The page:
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The BBC's John Pienaar
"An affront to the dignity and standing of the party"
 real 28k

Lord Strathclyde
"Every single treasurer of the Conservative Party has ended up in the House of Lords"
 real 28k

Friday, 31 March, 2000, 13:10 GMT 14:10 UK
Anger over Ashcroft peerage

Michael Ashcroft has been generous to the Tory party
A senior Tory has condemned the decision to make the party's controversial treasurer and benefactor Michael Ashcroft a peer amid questions over the appointment process.

Mr Ashcroft, a millionaire business tycoon who spends most of his time in Belize, was nominated by Tory leader William Hague and is included in a list of new working peers published on Friday.

Ashcroft file
14th on Sunday Times 'rich list'
Tory treasurer since 1998
Donated 2m over two years to party
Dual British-Belizean nationality
Maidenhead voter, lives abroad
Times libel case settled December 1999
But Mr Ashcroft has only received the peerage after giving what Downing Street said was a "clear and unequivocal assurance" that he would will take up permanent residence in the UK - a condition described as "unprecedented" by former Tory leader in the upper house, Lord Cranborne.

Lord Cranborne described the decision to make Mr Ashcroft a peer as "an affront to the dignity and the standing of the party".

Labour backbenchers have also condemned the appointment, with MP Peter Bradley claiming it amounted to "cash for coronets".

Responding to the news Mr Ashcroft, whose business interests are largely based in Belize, said he was "thrilled and honoured to have become a working peer".

He said: "As a businessman, as a campaigner against crime and drugs, and as a political party fundraiser, there are a number of subjects in which I have both great interest and some experience. I hope to put these to work."

The Conservative Party said that Mr Ashcroft had also stepped down from his post as Belize's Ambassador to the United Nations in preparation for taking his place in the Lords.

'Moral bankruptcy'

The Tory leader in the Lords, Lord Strathclyde, said the decision to grant Mr Ashcroft a peerage had been made "for a number of reasons".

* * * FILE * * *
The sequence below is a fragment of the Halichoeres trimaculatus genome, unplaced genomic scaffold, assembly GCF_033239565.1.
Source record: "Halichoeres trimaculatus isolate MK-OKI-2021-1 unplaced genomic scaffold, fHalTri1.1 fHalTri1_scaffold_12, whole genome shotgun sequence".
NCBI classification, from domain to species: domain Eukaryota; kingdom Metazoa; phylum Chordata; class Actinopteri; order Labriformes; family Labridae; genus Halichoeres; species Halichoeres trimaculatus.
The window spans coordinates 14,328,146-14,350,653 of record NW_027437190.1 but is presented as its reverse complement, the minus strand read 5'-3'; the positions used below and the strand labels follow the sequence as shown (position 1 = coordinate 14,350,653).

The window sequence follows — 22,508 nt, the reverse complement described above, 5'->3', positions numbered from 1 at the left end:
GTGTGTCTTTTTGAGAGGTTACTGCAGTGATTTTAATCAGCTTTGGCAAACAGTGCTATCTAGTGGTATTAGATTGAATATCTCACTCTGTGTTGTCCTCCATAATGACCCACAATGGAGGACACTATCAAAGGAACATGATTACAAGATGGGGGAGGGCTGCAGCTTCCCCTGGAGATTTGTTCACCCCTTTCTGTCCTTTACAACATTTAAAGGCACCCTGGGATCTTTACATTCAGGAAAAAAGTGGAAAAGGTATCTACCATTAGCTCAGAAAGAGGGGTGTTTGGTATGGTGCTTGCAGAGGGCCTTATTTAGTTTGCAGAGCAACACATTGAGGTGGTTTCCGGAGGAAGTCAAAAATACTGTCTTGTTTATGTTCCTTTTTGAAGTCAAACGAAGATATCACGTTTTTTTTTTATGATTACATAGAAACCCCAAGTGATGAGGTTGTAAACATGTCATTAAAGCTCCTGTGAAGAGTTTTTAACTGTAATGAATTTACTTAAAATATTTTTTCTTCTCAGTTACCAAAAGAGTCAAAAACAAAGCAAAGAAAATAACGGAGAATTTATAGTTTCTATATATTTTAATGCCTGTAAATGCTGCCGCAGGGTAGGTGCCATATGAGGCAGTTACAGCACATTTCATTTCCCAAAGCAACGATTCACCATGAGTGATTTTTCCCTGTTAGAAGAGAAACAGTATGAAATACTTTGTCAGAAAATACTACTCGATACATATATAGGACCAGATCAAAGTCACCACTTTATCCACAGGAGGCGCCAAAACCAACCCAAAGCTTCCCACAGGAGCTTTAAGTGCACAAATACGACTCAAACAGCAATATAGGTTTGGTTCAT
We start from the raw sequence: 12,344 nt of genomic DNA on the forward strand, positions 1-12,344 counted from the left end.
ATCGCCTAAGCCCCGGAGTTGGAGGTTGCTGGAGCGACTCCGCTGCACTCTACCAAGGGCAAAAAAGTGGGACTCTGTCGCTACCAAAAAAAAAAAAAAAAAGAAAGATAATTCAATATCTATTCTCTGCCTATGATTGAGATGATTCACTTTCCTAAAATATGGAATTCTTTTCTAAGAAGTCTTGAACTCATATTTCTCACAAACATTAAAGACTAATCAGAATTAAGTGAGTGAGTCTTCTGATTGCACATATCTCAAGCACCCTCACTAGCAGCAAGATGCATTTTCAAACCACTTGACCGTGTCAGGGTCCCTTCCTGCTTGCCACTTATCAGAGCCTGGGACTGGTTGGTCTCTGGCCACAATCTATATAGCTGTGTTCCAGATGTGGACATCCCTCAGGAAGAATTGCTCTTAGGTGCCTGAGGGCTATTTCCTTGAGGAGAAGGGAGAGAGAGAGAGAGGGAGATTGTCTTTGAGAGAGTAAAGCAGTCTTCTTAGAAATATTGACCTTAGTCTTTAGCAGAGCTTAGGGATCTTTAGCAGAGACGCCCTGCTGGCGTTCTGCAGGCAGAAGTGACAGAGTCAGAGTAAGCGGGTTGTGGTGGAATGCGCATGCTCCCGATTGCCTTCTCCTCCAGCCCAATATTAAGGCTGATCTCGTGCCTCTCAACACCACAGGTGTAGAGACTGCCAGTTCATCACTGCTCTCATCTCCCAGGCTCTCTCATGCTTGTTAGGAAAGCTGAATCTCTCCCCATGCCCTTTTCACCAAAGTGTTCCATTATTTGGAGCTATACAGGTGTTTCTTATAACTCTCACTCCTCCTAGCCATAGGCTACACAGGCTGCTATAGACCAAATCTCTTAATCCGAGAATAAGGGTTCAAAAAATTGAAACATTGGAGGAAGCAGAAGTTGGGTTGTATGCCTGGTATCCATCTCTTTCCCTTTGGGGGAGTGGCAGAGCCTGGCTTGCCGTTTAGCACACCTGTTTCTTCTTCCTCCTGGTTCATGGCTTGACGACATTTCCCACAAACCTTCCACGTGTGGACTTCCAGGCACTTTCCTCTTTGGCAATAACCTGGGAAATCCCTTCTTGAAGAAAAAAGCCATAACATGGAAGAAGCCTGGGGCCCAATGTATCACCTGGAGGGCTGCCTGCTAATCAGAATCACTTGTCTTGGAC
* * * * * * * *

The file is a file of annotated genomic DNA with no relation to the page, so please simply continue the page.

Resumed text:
Sebastian Coe is to enter the Lords
He said that in addition to his party donations and role within the Tories, Mr Ashcroft was also "an international businessman, a substantial employer in this country and he gives to charity".

Lord Strathclyde said Labour was attacking the decision in an attempt to divert attention from Prime Minister Tony Blair's "stuffing" of the Lords with his own supporters.

But there was further criticism from within the Tory party, with John Strafford, of the Campaign for Conservative Democracy, saying Mr Ashcroft should resign as Tory treasurer when he becomes a peer to be replaced by an elected treasurer.

And former Tory MP Sir Anthony Grant said: "This is a mistake. It looks very bad.

"I think we want to detach ourselves from this notion that people only have to give money and then they can waltz into what is, after all, part of the legislature."

When asked why Mr Blair did not veto Mr Ashcroft, the prime minister's official spokesman said: "The prime minister is not the scrutinising authority in this area."

In 1999 Mr Ashcroft was involved in a bitter libel battle with The Times newspaper and a political row centred around his Tory party donations.

Hereditaries return

Mr Ashcroft's name was on a list of 33 working peers - 20 Labour, four Conservative and nine Liberal Democrats published on Friday.

Their arrival will bring the number of Labour peers up to 202, alongside 236 Conservatives, 63 Liberal Democrats, 161 crossbenchers and 26 Bishops and Archbishops.

Former Olympic gold medallist and now private secretary to William Hague Sebestian Coe was also among those Tories given life peerages.

Among the Labour life peers are five former hereditaries who lost their right to sit in the Lords last November.

The "re-treads" are Baron Acton, Baron Berkeley, Viscount Chandos, Baron Grenfell and Baron Ponsonby.

Other Labour peers also include television executive Alexander Bernstein, chairman of the Bar Council Daniel Brennan, and Matthew Evans, managing director of publishers Faber and Faber .

Among the nine Liberal Democrats are another two former hereditaries, the Earl of Mar and Kellie and Baron Redesdale.

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See also:

30 Mar 00 | UK Politics
The list of new working peers
31 Mar 00 | UK Politics
Leaders under fire over new peers
30 Mar 00 | UK Politics
Fistful of peers to break log jam
18 Dec 99 | UK Politics
Ashcroft's millions boost Tories
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